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I'm looking for the proper CSS method to overlay div of images on top of another div of images (not background image) without using position:absolute. Anyone know how to do this?

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Why can't you use position:absolute? –  Reto Aebersold Sep 13 '11 at 21:24
1  
position: absolute combined with position: relative in a parent is a very good way to overlap two objects while preserving layout for the overall page. It creates a self-contained container that can be layed out with normal HTML box model, but inside the container, you use position for creating overlap. –  jfriend00 Sep 13 '11 at 21:50
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You really need to explain why you're trying to avoid position: absolute because it's probably the best solution and there are probably ways to solve whatever you're worried about with it. –  jfriend00 Sep 13 '11 at 22:13
    
it's true that 'position:absolute' is the easiest, but it won't save me when dealing responsive design –  Sean Lee Sep 14 '11 at 0:20
    
I just wanted to second this. There are many situations where position: absolute, while easy, can create problems because it removes the element from consideration when laying out the document. So, the parent will not expand to fit the absolutely positioned child, potentially cutting off content. –  Dominic P Apr 5 '13 at 20:40

2 Answers 2

http://jsfiddle.net/HUUQ6/2/

You can overlay/overlap elements on top of one another using a negative margin. Example:

#b{
    margin-left:-10px;
}

This will move the element b to the left 10px, overlaying whatever is to the left of it (assuming this is a display:block type element, not an inline, like a span).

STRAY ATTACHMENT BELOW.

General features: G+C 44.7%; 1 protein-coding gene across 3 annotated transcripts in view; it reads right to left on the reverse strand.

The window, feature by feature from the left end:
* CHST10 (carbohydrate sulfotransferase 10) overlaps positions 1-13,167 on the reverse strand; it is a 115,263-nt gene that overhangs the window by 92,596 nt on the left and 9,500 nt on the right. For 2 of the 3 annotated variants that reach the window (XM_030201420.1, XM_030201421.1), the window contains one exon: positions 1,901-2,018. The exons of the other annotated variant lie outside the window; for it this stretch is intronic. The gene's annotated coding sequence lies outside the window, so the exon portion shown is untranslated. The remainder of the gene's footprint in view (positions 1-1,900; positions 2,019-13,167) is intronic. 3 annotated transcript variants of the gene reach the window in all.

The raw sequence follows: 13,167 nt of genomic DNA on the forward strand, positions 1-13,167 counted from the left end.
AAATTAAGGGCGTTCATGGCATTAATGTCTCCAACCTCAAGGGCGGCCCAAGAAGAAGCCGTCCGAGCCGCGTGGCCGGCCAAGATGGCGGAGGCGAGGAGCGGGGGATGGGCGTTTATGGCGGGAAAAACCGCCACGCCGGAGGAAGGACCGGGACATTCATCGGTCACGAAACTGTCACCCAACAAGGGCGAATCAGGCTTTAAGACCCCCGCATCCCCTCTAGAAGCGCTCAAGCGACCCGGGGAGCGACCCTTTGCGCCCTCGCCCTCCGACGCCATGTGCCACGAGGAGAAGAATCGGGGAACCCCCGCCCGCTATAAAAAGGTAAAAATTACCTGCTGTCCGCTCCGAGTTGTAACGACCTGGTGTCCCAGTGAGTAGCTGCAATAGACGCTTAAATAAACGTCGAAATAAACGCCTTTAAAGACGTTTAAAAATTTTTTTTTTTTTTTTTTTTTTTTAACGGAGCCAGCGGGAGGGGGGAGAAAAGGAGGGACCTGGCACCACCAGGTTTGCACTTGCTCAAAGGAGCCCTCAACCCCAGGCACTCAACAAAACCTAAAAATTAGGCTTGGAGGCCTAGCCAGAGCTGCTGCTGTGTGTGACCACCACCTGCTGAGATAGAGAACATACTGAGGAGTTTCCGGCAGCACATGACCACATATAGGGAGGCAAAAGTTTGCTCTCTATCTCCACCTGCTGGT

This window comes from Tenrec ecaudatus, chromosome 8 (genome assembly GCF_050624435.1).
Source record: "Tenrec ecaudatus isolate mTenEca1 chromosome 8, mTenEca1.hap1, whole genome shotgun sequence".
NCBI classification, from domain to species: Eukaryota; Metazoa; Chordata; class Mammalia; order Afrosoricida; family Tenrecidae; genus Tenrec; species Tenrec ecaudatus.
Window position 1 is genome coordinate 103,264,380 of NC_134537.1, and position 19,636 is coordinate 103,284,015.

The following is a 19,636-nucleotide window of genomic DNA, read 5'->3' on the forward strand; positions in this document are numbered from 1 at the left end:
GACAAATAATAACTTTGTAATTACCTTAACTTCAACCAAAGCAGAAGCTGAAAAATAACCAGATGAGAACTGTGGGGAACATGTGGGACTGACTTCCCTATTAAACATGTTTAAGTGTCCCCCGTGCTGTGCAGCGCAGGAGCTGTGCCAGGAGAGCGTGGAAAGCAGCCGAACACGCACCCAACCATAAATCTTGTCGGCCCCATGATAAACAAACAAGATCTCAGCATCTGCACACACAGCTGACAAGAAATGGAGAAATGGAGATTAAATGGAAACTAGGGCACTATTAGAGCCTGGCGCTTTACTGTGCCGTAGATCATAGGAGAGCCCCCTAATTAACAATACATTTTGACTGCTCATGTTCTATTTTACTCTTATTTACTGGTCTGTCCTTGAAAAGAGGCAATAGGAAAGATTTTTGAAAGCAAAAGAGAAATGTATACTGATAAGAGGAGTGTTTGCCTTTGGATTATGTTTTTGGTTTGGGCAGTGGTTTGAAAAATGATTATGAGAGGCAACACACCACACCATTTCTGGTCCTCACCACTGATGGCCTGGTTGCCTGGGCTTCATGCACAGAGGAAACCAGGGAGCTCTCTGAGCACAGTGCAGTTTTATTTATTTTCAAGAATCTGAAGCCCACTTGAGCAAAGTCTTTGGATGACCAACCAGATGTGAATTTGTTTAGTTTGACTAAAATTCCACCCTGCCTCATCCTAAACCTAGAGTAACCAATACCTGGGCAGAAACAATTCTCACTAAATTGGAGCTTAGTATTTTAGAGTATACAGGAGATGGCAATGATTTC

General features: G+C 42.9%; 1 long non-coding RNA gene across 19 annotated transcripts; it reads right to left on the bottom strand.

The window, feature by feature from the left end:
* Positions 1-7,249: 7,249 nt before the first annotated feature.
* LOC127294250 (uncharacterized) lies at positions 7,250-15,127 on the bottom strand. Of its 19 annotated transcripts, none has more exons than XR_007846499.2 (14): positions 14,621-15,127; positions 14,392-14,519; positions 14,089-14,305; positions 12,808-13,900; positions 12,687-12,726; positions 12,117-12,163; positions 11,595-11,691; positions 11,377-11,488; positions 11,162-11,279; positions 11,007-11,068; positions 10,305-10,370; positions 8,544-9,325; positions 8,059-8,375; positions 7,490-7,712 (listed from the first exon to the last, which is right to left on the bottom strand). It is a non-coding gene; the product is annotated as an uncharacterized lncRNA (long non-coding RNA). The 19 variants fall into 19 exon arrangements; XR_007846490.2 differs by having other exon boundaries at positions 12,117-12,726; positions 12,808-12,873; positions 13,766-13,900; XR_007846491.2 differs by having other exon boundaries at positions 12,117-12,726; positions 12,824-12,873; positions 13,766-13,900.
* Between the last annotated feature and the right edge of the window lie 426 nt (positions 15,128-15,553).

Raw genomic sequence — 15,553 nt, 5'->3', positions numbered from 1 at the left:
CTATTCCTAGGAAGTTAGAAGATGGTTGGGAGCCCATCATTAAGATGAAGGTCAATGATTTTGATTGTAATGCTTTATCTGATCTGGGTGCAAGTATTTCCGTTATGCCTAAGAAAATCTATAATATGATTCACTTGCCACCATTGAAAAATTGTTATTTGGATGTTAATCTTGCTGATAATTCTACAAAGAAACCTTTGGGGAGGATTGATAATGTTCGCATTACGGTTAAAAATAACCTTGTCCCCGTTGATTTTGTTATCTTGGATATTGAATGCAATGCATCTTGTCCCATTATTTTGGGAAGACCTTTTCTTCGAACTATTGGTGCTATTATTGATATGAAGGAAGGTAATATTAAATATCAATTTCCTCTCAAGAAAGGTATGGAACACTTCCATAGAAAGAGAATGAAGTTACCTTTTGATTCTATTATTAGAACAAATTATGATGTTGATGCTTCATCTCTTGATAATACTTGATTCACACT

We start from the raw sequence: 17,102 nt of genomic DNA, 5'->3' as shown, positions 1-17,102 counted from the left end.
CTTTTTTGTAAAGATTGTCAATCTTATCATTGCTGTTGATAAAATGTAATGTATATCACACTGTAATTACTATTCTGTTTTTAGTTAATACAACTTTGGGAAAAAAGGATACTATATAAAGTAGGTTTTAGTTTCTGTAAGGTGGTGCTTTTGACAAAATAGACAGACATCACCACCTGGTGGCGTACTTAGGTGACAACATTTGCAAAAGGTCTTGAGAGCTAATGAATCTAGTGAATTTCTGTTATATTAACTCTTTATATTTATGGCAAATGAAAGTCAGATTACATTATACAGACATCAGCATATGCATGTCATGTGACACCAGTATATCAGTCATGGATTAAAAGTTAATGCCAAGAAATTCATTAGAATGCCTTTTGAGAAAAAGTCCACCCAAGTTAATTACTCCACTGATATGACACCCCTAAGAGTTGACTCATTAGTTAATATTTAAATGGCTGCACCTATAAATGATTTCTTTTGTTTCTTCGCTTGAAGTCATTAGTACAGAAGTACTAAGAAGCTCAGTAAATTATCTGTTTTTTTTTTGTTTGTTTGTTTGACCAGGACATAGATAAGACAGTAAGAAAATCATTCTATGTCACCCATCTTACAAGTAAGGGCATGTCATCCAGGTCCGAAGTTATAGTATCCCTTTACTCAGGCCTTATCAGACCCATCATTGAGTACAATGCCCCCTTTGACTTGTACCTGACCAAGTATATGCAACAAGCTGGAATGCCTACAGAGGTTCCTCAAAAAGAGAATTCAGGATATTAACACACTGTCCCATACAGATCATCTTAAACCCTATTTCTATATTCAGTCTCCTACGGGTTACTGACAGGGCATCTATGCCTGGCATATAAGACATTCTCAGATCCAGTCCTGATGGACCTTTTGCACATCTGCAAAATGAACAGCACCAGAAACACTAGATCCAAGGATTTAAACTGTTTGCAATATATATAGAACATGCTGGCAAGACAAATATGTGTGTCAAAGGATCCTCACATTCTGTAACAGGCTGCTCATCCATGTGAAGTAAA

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90% of the time, negative margins are a bad idea. Some browsers have bugs with them and they don't change the "laid out space" that is reserved for the original object. I know the OP asked for ideas, but I'd recommend they use position: absolute; over negative margins. –  jfriend00 Sep 13 '11 at 21:48
    
@jfriend00 I agree, but "without using position:absolute" is the essential part of the question. –  Michael Jasper Sep 13 '11 at 21:58
    
I was responding for the benefit of the OP. I don't think there is a better choice than absolute positioning for overlapping objects. It would help if they explained why they are trying to avoid absolute positioning. I suspect they don't understand how to use position:relative on the parent. –  jfriend00 Sep 13 '11 at 22:12
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I'm aware of this as well, and used % instead of px with position:relative to achieve a faux absolute positioning. Not ideal, but only older browsers will not support, which I couldn't care less. I'm just hoping that someone may have something else to share. –  Sean Lee Sep 14 '11 at 0:54

position: absolute isn't "improper" - it's part of the CSS spec! There isn't another way to put elements over other elements, unless you faff about with position: relative or maybe some float properties.

position: absolute is the easiest way to do it. What makes you think it's a bad idea?


The only other solution is to use an image inside a div with a background, like this:

<div>
    <img src="...">
</div>

Then give the div a background-image:

div
{
    background: url(/images/foo.png) no-repeat;
}

However, for multiple images I'd definitely stick to position: absolute.

There's a very glitchy demo here demonstrating the effect.

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as mentioned on original post, cannot deal with background within div, and agree with position:absolute is easiest, but not ideal for responsive design –  Sean Lee Sep 14 '11 at 0:47

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